Magazine article Washington Report on Middle East Affairs

More in Common Than You Think: The Bridge between Islam and Christianity

Magazine article Washington Report on Middle East Affairs

More in Common Than You Think: The Bridge between Islam and Christianity

Article excerpt

More in Common Than You Think: The Bridge Between Islam and Christianity

William W. Baker, a well-traveled Christian theologian and Biblical archeologist, has released an important work that is timely and pertinent to advancing human understanding and tolerance by shattering stereotypes and misconceptions that have often arisen between followers of the world's two largest monotheistic faiths, Christianity and Islam. In this clear and concise text, Baker introduces lay persons to the great religion of Islam, which now has some 1.2 billion adherents and is the fastest-growing religion in both the United States and the United Kingdom. When the media reports tragic conflicts between Muslims and non-Muslims in such diverse regions as Kosovo, Ethiopia, Kashmir, Lebanon, and Israel/Palestine, one can only ask, is it religions that bring about wars, or is it opportunistic politicians misusing scripture, who bring about the death, destruction and needless suffering?

Baker's central theme throughout More in Common Than You Think is mapping the common ground between Islam and Christianity. The first three chapters give the reader some insight into the origins and development of Islam. Even in the historical background, the author illustrates the common origins of Islam and Christianity and the significance of Old Testament scripture to both faiths. He draws special attention to the life and message of Prophet Muhammad and his vision of tolerance and peaceful coexistence between Christians and Muslims. Baker also provides a good explanation of the five basic tenets of Islam: Witnessing, Prayer, Fasting, Almsgiving, and Pilgrimage. He relates these basic tenets of Islam to the basic principles of Christianity.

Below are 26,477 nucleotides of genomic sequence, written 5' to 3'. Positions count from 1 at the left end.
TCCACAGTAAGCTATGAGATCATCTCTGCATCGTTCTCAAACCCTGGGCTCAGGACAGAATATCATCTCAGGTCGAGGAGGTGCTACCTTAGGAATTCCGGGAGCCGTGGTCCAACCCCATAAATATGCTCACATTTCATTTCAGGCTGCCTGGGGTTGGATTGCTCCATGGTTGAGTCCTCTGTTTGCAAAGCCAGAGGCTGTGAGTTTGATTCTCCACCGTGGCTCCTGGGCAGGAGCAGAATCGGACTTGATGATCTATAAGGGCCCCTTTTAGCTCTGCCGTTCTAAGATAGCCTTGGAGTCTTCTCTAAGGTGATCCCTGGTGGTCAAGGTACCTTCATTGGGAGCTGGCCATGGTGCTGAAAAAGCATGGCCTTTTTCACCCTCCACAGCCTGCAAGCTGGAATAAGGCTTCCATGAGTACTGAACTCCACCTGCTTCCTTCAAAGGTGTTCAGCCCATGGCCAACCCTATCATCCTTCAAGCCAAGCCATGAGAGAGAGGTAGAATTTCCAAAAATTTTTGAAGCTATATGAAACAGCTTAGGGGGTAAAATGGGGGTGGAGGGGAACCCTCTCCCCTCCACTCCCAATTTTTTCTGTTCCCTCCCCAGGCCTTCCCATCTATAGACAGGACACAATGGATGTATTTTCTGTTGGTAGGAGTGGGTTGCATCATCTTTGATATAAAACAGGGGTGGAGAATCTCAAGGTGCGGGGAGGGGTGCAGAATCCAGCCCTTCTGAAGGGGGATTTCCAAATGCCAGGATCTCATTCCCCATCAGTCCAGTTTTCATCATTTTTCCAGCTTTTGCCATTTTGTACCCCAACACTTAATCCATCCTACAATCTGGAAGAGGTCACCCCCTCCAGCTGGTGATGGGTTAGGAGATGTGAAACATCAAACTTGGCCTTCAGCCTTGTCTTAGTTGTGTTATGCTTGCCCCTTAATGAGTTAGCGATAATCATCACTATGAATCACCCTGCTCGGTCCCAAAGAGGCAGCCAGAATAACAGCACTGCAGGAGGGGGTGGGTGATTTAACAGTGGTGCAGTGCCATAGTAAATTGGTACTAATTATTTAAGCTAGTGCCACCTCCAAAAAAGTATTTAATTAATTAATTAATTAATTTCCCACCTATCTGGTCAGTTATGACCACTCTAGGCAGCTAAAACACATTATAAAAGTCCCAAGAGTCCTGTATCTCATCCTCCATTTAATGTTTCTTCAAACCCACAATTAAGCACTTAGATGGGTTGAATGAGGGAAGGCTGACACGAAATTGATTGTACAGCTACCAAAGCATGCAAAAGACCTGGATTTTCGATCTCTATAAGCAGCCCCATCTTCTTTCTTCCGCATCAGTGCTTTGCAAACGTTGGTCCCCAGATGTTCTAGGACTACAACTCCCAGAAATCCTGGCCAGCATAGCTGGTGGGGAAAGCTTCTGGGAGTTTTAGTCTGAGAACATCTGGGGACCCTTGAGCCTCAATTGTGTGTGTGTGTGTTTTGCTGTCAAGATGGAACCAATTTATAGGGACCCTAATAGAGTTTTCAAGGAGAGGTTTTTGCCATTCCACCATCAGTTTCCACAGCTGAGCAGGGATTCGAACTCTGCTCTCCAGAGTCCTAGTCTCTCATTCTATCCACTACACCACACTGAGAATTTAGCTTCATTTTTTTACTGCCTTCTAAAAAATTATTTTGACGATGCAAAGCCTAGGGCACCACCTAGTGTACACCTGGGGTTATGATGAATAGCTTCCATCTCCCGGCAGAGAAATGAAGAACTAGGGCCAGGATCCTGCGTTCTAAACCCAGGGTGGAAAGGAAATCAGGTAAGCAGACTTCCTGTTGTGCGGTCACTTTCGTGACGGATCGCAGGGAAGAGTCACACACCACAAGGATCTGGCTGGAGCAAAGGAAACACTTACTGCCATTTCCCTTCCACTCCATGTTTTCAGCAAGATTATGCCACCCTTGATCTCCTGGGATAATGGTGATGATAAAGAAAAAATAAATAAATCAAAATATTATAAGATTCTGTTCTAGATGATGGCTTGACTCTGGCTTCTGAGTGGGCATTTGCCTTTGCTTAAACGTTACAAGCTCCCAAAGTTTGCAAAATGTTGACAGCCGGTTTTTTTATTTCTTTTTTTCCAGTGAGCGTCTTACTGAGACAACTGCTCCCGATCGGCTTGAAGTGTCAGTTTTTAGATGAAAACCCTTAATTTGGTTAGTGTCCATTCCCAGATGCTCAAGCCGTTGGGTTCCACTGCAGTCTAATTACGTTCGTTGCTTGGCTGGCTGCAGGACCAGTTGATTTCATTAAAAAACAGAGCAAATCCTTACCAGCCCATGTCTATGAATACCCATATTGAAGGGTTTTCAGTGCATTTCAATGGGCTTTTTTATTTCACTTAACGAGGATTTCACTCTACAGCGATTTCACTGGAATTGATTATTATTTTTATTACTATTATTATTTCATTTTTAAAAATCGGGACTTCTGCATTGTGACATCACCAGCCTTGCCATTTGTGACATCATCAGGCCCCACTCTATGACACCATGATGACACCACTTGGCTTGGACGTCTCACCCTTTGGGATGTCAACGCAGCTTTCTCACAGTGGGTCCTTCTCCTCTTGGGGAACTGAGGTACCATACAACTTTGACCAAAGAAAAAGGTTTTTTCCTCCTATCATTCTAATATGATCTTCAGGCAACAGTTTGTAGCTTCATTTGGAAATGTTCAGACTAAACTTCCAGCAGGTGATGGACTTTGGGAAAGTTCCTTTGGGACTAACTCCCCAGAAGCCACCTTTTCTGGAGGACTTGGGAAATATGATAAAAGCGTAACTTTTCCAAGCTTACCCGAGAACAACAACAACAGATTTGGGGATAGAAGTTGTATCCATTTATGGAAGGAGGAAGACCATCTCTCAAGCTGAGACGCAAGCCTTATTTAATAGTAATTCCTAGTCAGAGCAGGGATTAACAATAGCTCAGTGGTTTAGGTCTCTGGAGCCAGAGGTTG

Chapters four through six are devoted exclusively to clarifying common misperceptions and stereotypical presentations of Islam and Christianity, which have sadly come to be accepted as facts by many Westerners. These include the role of the Gospel of Christ in Islamic thought, the persistent equation of Arab and Islam, ignoring the fact that not all Muslims are Arab and not all Arabs are Muslim, the differing roles of women in Islamic countries, and the various meanings of the term jihad. These chapters are perhaps the most important in Baker's compilation of common ground between Muslims and Christians. They are presented very succinctly and are not accusatory or denunciatory toward any religious community. Baker argues intelligently that blindly accepting popular media representations of fringe elements in both Christianity and Islam is a serious injustice to the millions of Muslims and Christians who follow their respective faiths and live and work side by side. …

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